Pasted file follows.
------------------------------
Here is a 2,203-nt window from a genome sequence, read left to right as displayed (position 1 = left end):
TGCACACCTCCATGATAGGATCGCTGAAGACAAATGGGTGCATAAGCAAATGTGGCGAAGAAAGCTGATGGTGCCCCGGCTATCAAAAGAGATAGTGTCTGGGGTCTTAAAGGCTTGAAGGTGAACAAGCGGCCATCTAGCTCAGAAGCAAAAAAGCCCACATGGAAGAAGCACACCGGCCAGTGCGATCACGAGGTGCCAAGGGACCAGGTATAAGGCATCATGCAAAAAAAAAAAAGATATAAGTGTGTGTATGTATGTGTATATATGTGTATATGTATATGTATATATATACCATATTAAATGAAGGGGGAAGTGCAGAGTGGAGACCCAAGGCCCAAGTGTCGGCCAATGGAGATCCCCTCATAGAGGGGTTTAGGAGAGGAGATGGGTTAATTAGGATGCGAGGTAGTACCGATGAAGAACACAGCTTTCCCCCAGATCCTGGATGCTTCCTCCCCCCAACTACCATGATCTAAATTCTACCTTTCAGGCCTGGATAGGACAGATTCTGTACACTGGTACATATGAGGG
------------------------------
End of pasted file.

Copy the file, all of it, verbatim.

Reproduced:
Here is a 2,203-nt window from a genome sequence, read left to right as displayed (position 1 = left end):
TGCACACCTCCATGATAGGATCGCTGAAGACAAATGGGTGCATAAGCAAATGTGGCGAAGAAAGCTGATGGTGCCCCGGCTATCAAAAGAGATAGTGTCTGGGGTCTTAAAGGCTTGAAGGTGAACAAGCGGCCATCTAGCTCAGAAGCAAAAAAGCCCACATGGAAGAAGCACACCGGCCAGTGCGATCACGAGGTGCCAAGGGACCAGGTATAAGGCATCATGCAAAAAAAAAAAAGATATAAGTGTGTGTATGTATGTGTATATATGTGTATATGTATATGTATATATATACCATATTAAATGAAGGGGGAAGTGCAGAGTGGAGACCCAAGGCCCAAGTGTCGGCCAATGGAGATCCCCTCATAGAGGGGTTTAGGAGAGGAGATGGGTTAATTAGGATGCGAGGTAGTACCGATGAAGAACACAGCTTTCCCCCAGATCCTGGATGCTTCCTCCCCCCAACTACCATGATCTAAATTCTACCTTTCAGGCCTGGATAGGACAGATTCTGTACACTGGTACATATGAGGG